“Myanmar believes it is their internal matter. But your internal matter could be ours the next day if you are not careful,” he once said in 2012 referencing the now sprawling humanitarian crisis unfolding in Myanmar's Rakhine State.
In this picture taken on February 22, 2012, Association of Southeast Asian Nations (ASEAN) Secretary General Surin Pitsuwan (L) gestures as he speak to the media next to Myanmar democracy leader Aung San Suu Kyi (R) outside her house in Yangon.
Not only was Pitsuwan a bold leader, he was also dynamic in his ideas relating to ASEAN’s position in the world order. The hotly contested South China Sea dispute was one area of interest that he never shied away from speaking on. He was very keen on promoting a two-pronged approach to resolution where claimant states put aside their claims of sovereignty and jointly develop the area so that its benefits can be shared equally.
His passion for the region is most apparent when he lends his ideas on ways to improve and strengthen regional integration. Pitsuwan had also often advocated for a stronger ASEAN Secretariat which would be able to help smaller and less develop nations that hold the chairmanship position. One of his constant worries was that ASEAN risked descending into a “two-tier” organisation of developed and less developed members. He had always wished that countries didn’t “keep to themselves” as much as it only dampened the speed of regional integration.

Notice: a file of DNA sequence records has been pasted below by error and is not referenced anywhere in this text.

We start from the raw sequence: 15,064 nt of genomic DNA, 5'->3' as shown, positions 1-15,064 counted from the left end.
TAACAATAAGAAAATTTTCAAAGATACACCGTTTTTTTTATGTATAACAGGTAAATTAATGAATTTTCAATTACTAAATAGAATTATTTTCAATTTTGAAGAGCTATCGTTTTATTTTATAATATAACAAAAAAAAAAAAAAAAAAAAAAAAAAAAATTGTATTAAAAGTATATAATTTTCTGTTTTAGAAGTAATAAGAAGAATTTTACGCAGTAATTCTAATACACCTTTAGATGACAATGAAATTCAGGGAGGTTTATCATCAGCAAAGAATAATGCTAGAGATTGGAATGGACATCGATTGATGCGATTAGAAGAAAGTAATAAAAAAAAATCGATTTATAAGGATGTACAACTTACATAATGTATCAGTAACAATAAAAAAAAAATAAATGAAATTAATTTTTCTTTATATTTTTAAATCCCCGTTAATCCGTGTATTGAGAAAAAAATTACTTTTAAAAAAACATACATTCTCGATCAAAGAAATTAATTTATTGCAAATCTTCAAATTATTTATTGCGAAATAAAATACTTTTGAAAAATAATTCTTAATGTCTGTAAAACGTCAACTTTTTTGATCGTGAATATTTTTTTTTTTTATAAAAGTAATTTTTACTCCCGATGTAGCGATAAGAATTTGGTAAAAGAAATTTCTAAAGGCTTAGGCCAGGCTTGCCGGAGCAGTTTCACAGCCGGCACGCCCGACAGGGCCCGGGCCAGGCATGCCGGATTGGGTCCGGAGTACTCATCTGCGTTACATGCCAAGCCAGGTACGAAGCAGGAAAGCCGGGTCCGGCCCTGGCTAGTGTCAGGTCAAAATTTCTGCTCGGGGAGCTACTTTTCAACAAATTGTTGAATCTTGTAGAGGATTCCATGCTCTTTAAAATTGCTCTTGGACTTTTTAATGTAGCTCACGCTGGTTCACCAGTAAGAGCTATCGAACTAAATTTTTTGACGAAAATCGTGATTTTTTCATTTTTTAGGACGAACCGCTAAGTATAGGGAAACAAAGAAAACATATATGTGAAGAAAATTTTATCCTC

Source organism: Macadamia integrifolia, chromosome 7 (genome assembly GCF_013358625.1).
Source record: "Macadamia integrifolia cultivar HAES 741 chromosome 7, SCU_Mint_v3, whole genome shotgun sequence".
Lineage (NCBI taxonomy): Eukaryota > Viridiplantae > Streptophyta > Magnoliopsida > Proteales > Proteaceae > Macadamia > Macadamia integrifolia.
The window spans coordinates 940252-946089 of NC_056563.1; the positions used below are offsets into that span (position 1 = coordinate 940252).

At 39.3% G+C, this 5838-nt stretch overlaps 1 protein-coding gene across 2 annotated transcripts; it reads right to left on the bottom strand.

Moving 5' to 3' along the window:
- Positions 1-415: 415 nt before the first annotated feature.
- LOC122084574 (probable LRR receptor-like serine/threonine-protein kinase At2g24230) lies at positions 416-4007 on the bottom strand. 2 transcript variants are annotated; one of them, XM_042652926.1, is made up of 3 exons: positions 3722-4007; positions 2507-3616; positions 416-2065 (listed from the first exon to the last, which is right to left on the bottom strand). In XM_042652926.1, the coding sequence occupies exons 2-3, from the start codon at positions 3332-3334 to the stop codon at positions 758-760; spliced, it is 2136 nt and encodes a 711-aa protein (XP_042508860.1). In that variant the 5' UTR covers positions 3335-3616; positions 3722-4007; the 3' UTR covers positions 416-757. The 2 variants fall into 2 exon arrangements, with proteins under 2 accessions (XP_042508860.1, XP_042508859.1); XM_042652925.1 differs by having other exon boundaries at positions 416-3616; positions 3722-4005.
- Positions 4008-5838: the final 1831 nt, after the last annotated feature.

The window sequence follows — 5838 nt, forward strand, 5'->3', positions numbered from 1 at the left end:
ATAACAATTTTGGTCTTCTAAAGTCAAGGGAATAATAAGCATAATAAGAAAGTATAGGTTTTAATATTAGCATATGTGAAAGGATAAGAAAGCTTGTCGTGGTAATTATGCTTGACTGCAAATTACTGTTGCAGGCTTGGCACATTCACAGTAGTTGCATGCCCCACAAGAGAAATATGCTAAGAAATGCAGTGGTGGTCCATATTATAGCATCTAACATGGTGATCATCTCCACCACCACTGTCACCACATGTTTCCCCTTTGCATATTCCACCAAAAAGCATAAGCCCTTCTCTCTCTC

An eternal passion for ASEAN
As a polished diplomat, Pitsuwan continued to dabble in diplomatic circles long after retirement from ASEAN. He is often invited to speak in conferences and share his wealth of experiences and know how vis-à-vis regional issues.
At one such event – marking ASEAN’s 50th anniversary – weeks before his death, Pitsuwan lauded the organisation for its resilience and urged member nations to cooperate more in times where “the era of multilateralism is disappearing.”
Pitsuwan was a visionary leader of ASEAN. He never stopped believing in the strength that ASEAN had which accompanied its diversity. The differences in opinions and ideas were not a stumbling block to him, but an opportunity to show the world the ASEAN Way of integration. He was never one to shy away from defending the regional grouping and raising its profile in the international foray.
Hidetoshi Nishimura, President of the Economic Research Institute for ASEAN and East Asia (ERIA) – which was established during Pitsuwan’s tenure in collaboration with the Japanese government – once called him “a true leader of ASEAN.”
“Even well after his term as secretary-general ended, he gave himself fully to promoting the dream of a peaceful and prosperous region where every person could be a member of a caring and sharing community – a people-oriented ASEAN,” Nishimura said.
Surin Pitsuwan may have left us but the legacy of his deeds will remain. His ambitions and finesse will continue to guide the path for future ASEAN leaders as the region enters more challenging times.
Though he will be dearly missed, he will never be forgotten.
In this picture taken on January 9, 2013, former Association of Southeast Asian Nation (ASEAN) Secretary General Surin Pitsuwan waves to his successor Le Luong Minh (not pictured) after the secretary general of ASEAN handover ceremony at ASEAN secretariat in Jakarta.